BANGLADESH: Telephone tapping a violation of human rights
10 September 2008 12:29 am

odhikar_logo.jpgFORUM-ASIA member in Bangladesh, Odhikar, has issued a human rights situation report for the month of August. Odhikar's report states that the government's decision to establish an agency to monitor telephone conversations has emerged as a serious infringement of individuals' human rights and the fundamental right to privacy.

Extrajudicial killing and impunity attached to it remains another human rights concern in the country.

The government decision to set up a national centre to monitor telephone conversations of the people has been termed by the Odhikar report as a violation of constitutional rights.

The decision clearly violates the individuals' rights to privacy enshrined in Article 43 (b) of the Bangladeshi Constitution and international law, said Odhikar.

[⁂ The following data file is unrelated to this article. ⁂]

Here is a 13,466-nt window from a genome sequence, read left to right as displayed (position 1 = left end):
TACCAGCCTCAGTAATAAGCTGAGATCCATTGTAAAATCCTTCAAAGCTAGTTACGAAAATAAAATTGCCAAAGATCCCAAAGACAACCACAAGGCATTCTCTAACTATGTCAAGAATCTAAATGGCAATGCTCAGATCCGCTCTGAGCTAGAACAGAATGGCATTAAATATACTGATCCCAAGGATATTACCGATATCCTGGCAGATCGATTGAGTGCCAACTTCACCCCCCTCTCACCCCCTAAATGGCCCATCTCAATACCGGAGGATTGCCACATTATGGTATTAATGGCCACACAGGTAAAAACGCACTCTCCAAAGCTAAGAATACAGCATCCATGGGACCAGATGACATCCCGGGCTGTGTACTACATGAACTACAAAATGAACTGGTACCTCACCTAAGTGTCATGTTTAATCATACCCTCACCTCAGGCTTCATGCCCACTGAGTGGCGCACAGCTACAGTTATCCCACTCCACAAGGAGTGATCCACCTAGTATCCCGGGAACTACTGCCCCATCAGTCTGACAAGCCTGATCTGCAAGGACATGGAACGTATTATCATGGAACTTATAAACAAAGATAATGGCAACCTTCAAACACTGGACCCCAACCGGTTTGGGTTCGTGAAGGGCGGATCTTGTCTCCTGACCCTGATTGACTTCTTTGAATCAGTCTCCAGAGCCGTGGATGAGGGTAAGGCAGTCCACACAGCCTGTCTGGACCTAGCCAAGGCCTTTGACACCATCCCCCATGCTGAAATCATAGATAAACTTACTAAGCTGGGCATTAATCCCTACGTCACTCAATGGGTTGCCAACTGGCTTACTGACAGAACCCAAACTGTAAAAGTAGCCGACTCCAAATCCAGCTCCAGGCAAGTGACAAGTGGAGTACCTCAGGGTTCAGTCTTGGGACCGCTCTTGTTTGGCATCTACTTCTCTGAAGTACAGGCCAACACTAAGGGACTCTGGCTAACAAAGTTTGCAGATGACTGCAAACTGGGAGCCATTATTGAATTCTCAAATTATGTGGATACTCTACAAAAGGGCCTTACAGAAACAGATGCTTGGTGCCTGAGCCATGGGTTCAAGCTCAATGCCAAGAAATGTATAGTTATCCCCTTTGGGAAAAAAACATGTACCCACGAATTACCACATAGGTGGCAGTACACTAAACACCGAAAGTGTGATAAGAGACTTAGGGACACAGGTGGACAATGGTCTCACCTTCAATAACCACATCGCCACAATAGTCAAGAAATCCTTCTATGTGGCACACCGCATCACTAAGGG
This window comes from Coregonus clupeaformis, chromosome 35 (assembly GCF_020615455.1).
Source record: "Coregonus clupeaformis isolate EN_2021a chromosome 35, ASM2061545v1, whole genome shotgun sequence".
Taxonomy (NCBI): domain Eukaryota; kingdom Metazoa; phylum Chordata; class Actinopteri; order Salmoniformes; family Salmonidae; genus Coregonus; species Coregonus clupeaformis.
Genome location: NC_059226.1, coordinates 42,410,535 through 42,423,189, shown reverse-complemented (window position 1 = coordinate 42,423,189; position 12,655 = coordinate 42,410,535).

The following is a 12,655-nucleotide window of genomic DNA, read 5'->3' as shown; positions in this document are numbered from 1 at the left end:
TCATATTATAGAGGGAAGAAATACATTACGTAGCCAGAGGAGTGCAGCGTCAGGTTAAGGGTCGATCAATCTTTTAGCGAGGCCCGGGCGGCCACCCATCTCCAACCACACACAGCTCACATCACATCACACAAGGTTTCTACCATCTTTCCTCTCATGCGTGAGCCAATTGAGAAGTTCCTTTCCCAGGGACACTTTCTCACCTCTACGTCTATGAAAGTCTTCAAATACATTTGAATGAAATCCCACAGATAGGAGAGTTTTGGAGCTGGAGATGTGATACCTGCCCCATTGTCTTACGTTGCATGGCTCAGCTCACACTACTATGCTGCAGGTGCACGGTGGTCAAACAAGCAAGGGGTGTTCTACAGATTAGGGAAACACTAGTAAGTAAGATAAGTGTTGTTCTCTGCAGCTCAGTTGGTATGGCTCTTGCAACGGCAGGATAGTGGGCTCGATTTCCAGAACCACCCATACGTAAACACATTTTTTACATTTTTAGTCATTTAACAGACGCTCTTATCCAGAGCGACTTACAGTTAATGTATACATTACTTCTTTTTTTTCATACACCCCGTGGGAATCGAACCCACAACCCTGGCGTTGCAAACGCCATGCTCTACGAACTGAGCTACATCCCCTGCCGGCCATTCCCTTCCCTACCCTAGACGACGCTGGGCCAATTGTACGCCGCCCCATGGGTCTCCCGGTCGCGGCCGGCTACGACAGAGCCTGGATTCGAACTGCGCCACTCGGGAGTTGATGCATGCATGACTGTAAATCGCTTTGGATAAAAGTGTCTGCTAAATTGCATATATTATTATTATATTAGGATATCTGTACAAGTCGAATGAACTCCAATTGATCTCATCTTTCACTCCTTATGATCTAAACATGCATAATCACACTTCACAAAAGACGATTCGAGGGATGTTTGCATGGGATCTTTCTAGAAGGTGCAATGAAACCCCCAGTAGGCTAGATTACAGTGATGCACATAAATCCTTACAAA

The previous political government led by Bangladesh National Party had amended the Telecommunication Act 2001 on the pretext of enhancing national security.

Meanwhile, Odhikar continues to raise its voice over persisting extrajudicial killings in the country.

The report says 12 persons were killed by law enforcement agencies in 'crossfire, encounter, shootout and gunfight' in August.

Four of the deceased were from radical leftist party Purbo Banglar Communist Party (M L Red Flag).

Violence against women continues to draw attention of human rights community in the country.

Women continued to be subjected to rape, acid attack and dowry violence.

According to the Odhikar report, there were 41 reported cases of rape, out of which 18 were gang rapes.

Six victims were killed after rape. Out of 15 acid attack victims, eight were female while 20 women became victims of dowry demands.

Some of the other human rights issue raised by Odhikar include continued killing of Bangladeshi nationals by Indian Border Security Force with five persons dying at the hands of BSF men and threats to journalists.